According to statistics released by Symantec today, the second most widespread Mac malware today is a cryptocurrency miner called DevilRobber, which saw a huge spike in activity last month.
DevilRobber took up only 2.4% of all the Mac malware detections in May 2017, but last month grew nine times its size to a whopping 21.6% of all detections, ranking second on Symantec's list of most active Mac malware, behind RSPlug, a DNS changer used in various adware campaigns.
This particular piece of malware is detected under different names, such as DevilRobber (Intego and F-Secure), Miner-D (Sophos), and OSX.Coinbitminer (Symantec).
The malware was first discovered by Intego researchers in October 2011 and was later spotted by F-Secure and Sophos a few days later, making a huge splash on the Mac scene, being one of the first major Mac malware outbreaks at the time.
The malware spread via tainted Mac apps uploaded on torrent sites, and it was so widespread at the time that Apple had to issue emergency updates to limit its impact.
New versions were spotted in the subsequent months [1, 2], and its authors continued to develop it, but they never reached the same infection success rate as during their October and November 2011 runs.
DevilRobber worked by using a Mac computer's GPU card to mine for Bitcoin, while also stealing Bitcoin wallet files from infected hosts.
Since 2011, Bitcoin mining has become a highly ineffective operation when performed on regular computers. In recent years, we've seen cryptocurrency miners move to newer currencies such as Ethereum or Monero, where mining operations yield better results. It is plausible that the recent spike in DevilRobber activity may be attributed to a new version of the malware that mines for these latter cryptocurrencies instead of Bitcoin, both who are also experiencing huge price spikes.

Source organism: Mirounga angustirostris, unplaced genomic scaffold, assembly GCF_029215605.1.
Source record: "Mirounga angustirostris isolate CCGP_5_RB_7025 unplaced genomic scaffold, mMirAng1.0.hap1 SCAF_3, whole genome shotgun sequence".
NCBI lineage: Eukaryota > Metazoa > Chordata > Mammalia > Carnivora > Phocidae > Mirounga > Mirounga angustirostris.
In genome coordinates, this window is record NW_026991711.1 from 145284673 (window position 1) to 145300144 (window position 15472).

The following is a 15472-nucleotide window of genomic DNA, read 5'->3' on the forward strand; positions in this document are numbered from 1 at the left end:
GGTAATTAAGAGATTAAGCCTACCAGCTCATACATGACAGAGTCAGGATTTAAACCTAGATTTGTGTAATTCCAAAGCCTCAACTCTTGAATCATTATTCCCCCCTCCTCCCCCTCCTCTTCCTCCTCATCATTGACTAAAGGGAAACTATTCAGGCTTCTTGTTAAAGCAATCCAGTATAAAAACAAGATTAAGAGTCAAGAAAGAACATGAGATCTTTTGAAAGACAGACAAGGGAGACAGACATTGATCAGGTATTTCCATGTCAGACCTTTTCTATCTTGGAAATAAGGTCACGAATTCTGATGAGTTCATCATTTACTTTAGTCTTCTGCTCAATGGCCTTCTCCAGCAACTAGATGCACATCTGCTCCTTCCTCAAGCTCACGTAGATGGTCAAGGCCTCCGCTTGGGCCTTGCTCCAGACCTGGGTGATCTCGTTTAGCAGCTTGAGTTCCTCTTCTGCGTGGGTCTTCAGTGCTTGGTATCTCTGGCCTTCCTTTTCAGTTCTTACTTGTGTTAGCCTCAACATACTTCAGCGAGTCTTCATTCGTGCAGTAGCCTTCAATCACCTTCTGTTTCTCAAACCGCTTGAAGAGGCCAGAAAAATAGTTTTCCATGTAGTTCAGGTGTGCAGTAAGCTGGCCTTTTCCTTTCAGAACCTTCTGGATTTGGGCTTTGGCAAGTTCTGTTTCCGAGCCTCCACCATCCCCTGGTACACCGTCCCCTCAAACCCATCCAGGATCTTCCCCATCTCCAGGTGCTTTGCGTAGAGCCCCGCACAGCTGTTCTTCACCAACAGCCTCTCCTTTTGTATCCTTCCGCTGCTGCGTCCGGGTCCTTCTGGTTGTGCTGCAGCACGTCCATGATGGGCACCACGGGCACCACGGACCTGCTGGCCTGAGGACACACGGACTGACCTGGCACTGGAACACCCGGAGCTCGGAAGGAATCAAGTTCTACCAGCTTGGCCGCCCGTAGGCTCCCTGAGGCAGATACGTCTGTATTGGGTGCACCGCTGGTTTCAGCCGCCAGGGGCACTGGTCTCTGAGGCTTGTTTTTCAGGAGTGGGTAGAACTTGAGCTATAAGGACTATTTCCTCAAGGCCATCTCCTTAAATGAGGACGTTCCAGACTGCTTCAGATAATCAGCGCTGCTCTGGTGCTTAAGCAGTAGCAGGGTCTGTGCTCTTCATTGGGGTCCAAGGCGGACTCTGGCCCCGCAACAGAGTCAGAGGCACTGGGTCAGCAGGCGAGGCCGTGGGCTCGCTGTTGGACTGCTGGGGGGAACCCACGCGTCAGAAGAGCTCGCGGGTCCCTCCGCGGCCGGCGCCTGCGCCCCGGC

Besides the spike in DevilRobber activity, the Symantec June Intelligence Report also noted a huge spike in global spam levels. According to Symantec, last month, spam emails reached 54.3% of the Internet's entire email volume, which was this year's highest spam level value, the highest since November 2016.
Another activity spike was also detected in the number of active phishing campaigns. According to Symantec, one in every 1,975 emails was a phishing email, the second-highest monthly rate seen in the last year.
Last but not least, Symantec also confirmed a decline in the activity of the RIG Exploit Kit, a topic we explored in more depth in an article last month.